On Tuesday, when Matt LaFleur became the Green Bay Packers' new head coach, his former boss Sean McVay joked that he is "too young to have a coaching tree."
Maybe. But, incredibly, neither is too young to be part of one of the greatest coaching trees in football history. Both McVay and LaFleur are branches of the tree started by Bill Walsh. Walsh, who won three Super Bowls for the San Francisco 49ers, died 11 years ago and his last season as an NFL coach was 1988. McVay was 2 years old when Walsh retired.
But McVay, who was the youngest head coach in NFL history when he was hired at age 30, started his career working for Jon Gruden in Tampa. Gruden worked for Mike Holmgren in Green Bay. And Holmgren worked for Walsh in San Francisco. What's more, McVay's grandfather, John, was Walsh's close advisor as the general manager of the 49ers.
As McVay prepares his Los Angeles Rams to face the Dallas Cowboys in this weekend's Divisional Round of the playoffs, he is part of an astonishing bit of NFL lineage: every coach in the playoffs -- indeed, every coach from the 2018 season, including interims -- is from the coaching trees of either Walsh or Bill Parcells, his counterpart in NFL influence who won two Super Bowls for the New York Giants and lorded over defensive football while Walsh ruled offense.
The two, along with Washington's Joe Gibbs, reigned over the NFL in the 1980s, winning seven Super Bowls combined from the 1980 to 1990 seasons. But the impact Walsh and Parcells continue to have on the game -- 30 years after Walsh won his last Super Bowl with the 49ers and 28 years after Parcells won his final one with the New York Giants -- is at least as profound because of how they have populated the coaching ranks for years to come. In a copycat league, no copies have been as eagerly sought, and have been successful enough to keep spawning copies, as the ones produced by those two.
That is not an accident. According to Newsday NFL columnist Bob Glauber, who wrote a book about Walsh, Parcells and Gibbs called "Guts and Genius: The Story of Three Unlikely Coaches Who Came to Dominate the NFL in the '80s," both Walsh and Parcells were highly motivated to help bring along other coaches. Walsh, who was an offensive assistant for the legendary Paul Brown with the Bengals, was ultimately rejected by Brown, who gave Walsh less-than-top reviews when other teams were interested in hiring Walsh as a head coach. And Brown passed Walsh over for the Bengals' top job when he retired. After that experience, Walsh vowed he would help coaches who worked for him.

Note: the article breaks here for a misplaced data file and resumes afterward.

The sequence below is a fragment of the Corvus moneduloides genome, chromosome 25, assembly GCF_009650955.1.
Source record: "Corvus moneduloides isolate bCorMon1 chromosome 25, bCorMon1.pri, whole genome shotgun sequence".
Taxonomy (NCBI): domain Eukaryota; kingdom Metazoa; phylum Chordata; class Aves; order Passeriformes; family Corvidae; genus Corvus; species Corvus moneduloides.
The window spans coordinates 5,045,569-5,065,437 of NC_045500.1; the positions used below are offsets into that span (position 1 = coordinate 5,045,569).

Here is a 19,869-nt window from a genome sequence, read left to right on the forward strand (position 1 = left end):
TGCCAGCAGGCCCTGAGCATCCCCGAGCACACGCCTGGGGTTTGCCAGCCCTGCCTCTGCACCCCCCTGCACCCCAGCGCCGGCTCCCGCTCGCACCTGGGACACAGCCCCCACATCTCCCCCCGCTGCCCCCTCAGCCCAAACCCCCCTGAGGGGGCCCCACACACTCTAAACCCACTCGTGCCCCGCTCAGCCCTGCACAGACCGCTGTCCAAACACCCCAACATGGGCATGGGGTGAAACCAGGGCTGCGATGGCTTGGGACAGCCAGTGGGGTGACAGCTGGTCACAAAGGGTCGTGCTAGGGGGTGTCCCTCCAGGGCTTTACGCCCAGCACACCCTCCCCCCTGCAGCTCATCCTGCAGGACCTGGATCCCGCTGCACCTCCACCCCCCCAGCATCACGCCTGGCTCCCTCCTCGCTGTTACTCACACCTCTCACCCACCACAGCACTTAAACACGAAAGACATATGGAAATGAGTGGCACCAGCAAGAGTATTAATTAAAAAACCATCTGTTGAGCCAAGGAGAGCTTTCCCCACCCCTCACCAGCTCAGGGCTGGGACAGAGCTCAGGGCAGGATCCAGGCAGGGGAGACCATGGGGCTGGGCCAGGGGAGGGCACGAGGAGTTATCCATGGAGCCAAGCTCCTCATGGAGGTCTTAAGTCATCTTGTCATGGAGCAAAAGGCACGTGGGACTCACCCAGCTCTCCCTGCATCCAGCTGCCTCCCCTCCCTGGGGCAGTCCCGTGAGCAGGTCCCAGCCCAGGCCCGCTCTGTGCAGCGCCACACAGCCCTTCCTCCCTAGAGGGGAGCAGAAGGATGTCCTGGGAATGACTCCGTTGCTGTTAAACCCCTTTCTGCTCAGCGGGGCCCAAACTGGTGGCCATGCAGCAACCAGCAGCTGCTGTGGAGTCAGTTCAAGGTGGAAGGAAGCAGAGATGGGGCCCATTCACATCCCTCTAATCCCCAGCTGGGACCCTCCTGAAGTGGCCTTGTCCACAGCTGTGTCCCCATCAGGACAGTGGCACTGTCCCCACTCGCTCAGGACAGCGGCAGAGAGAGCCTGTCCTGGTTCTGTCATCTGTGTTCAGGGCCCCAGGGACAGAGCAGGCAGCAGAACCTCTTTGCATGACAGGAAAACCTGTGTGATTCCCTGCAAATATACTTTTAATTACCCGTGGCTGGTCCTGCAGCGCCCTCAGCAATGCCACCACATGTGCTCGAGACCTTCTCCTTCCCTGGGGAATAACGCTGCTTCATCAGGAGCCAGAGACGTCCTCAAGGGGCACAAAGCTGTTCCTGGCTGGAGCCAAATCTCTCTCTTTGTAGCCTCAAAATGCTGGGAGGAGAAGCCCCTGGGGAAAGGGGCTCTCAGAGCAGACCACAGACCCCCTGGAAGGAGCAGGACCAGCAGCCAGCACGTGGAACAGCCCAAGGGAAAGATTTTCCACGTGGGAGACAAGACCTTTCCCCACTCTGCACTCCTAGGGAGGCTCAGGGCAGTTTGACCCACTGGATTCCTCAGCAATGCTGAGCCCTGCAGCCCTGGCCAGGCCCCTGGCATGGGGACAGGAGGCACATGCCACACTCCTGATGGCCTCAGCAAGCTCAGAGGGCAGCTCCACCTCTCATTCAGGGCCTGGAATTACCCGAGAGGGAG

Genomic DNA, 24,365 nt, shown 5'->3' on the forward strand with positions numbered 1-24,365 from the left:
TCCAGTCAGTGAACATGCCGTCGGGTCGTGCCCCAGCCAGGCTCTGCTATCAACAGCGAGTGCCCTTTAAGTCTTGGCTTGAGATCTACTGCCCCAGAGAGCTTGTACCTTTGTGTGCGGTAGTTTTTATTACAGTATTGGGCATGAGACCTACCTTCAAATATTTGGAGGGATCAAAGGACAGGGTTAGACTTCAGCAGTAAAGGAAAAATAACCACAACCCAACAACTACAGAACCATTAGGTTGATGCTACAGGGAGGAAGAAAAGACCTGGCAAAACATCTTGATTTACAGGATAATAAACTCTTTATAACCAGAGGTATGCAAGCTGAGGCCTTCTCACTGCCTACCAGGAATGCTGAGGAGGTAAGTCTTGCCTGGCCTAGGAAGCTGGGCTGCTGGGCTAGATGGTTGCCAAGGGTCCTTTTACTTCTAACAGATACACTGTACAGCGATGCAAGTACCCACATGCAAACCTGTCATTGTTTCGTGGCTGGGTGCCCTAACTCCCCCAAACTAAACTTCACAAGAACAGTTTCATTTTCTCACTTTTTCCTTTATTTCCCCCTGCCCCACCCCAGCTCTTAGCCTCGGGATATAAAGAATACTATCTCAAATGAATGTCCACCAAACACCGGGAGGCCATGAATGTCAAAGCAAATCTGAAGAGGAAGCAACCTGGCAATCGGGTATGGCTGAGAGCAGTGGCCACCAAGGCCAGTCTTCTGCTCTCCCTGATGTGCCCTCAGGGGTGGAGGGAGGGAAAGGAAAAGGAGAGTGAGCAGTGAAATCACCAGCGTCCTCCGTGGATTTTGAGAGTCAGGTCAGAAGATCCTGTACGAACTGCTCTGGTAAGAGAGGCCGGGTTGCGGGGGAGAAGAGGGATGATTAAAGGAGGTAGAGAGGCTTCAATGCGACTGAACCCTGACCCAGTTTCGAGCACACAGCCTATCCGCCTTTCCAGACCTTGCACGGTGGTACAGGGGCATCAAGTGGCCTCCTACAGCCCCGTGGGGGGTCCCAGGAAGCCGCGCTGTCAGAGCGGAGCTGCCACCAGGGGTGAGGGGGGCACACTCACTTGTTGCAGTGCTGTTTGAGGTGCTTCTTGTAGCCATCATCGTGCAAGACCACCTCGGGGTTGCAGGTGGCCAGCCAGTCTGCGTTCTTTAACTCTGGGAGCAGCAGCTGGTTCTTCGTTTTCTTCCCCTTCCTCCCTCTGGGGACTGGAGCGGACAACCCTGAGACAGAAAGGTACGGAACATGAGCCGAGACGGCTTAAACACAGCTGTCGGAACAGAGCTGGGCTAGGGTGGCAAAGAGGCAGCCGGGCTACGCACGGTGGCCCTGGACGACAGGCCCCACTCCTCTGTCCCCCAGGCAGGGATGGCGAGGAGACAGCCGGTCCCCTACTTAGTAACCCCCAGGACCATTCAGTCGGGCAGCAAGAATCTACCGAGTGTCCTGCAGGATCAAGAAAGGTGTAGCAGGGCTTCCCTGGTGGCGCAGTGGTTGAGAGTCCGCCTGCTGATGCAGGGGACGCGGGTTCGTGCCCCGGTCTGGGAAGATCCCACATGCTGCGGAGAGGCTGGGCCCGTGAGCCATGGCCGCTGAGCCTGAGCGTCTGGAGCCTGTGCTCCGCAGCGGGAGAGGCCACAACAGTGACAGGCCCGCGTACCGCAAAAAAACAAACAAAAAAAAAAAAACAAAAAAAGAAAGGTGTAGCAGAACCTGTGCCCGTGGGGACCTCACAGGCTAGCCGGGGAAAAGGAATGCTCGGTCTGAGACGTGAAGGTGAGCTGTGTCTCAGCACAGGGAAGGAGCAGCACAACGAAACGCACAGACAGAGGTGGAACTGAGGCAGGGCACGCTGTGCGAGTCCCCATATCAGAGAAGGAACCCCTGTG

One of the greatest influences in Parcells' life was his New Jersey high school basketball coach, Mickey Corcoran, who instilled in Parcells the belief that he had to help those who worked for him. As a result, their fingerprints are everywhere, from the NFL's longest-tenured coach to some of its newest. There is little question that the greatest coach of the current generation is Bill Belichick, who has won five Super Bowls in New England. He won two more while he was Parcells' defensive coordinator for the Giants. The Patriots will face the Chargers this Sunday. Chargers Coach Anthony Lynn is descended from both trees -- Walsh brought up coaching to him when Lynn was a player with the 49ers and Walsh was a front-office executive and then Lynn coached for Parcells in Dallas.
And it seems like teams are in a frenzy to find the next McVay; an article posted to the Cardinals' website announcing the hiring of Kliff Kingsbury cites McVay's recent praise of the former Texas Tech coach. Even Kingsbury is tangentially descended from Parcells and Walsh. He was drafted by Belichick in 2003 and he played for the Jets' Herm Edwards, who is on the Walsh tree via Tony Dungy and Dennis Green. Freddie Kitchens, who will be the Cleveland Browns' next head coach, had his first NFL job as Parcells' tight ends coach in Dallas in 2006.
Glauber believes that, of the current coaches, Sean Payton and McVay are the most like their forebears.
Payton, who was Parcells' assistant head coach and quarterbacks coach in Dallas, remains very close to his mentor. Glauber calls him a mini-Parcells, because while Payton is an offensive coach in the orbit of Parcells' defensive tree, he has a similar motivational style to Parcells. Both use their big personalities and sarcastic wit to drive players and sometimes to bully them.
McVay's offensive creativity, and the spacing he creates in his offense, is reminiscent of Walsh's innovations with the West Coast offense.
"The fact that the West Coast is still by far the most prevalent offense in the league is a testament to how creative Walsh was as an offensive thinker," Glauber said.
With this season nearly complete, the web of excellence is guaranteed to continue. Since Walsh won his first Super Bowl after the 1981 season, 30 of the next 37 championships have been won by either Walsh, Gibbs or Parcells or descendants of Parcells and Walsh. That includes 17 out of the last 18, with Pittsburgh's Bill Cowher, who won the Super Bowl after the 2005 season, the only exception. He came from Marty Schottenheimer's tree.
That one, like all others, has been crowded out by the forest created by Parcells and Walsh.